President Joe Biden’s team is promising new guidance on school reopenings next week. But even as more Covid-19 vaccine shots go into arms two and half weeks into his administration, there is growing impatience and frustration among parents about the biggest question looming over their lives: when their children can get back in the classroom.
The issue of school reopenings emerged as a central flashpoint this week as the anger that many parents and teachers are feeling is spilling into courtroom battles and potentially headed toward the picket line in Chicago, home to the third-largest school district in the country. Biden has said he wants to open the majority of K-8 schools within his first 100 days, and Dr. Rochelle Walensky, the director of the US Centers for Disease Control and Prevention, said the CDC will provide more advice on how they can safely do so next week.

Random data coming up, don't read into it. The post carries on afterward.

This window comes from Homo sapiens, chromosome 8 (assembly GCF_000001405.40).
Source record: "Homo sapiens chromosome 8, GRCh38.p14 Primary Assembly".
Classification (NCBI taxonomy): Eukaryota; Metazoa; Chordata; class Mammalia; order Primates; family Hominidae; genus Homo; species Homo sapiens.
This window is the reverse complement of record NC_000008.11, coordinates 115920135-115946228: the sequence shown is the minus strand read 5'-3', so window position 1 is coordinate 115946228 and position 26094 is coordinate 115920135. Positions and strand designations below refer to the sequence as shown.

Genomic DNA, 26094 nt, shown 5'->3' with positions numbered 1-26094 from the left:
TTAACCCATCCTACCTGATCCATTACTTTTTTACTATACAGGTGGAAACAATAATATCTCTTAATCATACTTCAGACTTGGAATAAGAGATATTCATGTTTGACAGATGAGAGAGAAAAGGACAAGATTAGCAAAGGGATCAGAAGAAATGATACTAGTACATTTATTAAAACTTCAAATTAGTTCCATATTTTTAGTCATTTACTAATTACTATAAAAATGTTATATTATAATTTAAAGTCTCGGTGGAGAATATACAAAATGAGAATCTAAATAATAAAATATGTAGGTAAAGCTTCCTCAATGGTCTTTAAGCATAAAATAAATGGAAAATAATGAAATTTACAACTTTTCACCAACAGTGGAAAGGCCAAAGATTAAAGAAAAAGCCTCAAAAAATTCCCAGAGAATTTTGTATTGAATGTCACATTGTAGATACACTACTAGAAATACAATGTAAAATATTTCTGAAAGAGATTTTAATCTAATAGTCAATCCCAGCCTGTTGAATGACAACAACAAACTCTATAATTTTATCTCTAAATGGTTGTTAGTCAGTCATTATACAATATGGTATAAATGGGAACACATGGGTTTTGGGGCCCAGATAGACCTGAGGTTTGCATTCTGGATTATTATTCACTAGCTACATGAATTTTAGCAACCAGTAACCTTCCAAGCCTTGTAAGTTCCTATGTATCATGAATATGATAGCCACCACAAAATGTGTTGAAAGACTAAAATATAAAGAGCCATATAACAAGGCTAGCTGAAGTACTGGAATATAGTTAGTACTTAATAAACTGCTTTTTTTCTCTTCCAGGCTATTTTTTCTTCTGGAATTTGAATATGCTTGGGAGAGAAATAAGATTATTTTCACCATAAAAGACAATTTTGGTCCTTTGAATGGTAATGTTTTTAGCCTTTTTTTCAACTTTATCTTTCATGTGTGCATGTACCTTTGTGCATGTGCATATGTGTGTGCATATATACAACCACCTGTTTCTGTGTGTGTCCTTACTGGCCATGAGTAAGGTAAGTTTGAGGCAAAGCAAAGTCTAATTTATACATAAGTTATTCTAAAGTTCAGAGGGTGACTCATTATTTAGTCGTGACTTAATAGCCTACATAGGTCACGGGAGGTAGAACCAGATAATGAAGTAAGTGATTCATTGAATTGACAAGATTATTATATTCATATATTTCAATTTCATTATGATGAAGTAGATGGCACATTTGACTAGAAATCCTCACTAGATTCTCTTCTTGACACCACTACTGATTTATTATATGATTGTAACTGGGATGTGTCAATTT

But reopening policies and the readiness of campuses to usher children back through their doors currently vary wildly from jurisdiction to jurisdiction – a legacy of the Trump administration’s decentralized approach to managing Covid-19. And the ability of schools to reopen hinges on the coronavirus transmission rate in each locality – meaning that the CDC’s advice next week is unlikely to offer anxious parents any immediate, one-size-fits-all answers that bring clarity to when their lives will get back to normal.
Even after Biden set his 100-day goal for reopening, Dr. Anthony Fauci, the director of the National Institute of Allergy and Infectious Diseases, said achieving that goal “may not happen because there may be mitigating circumstances.”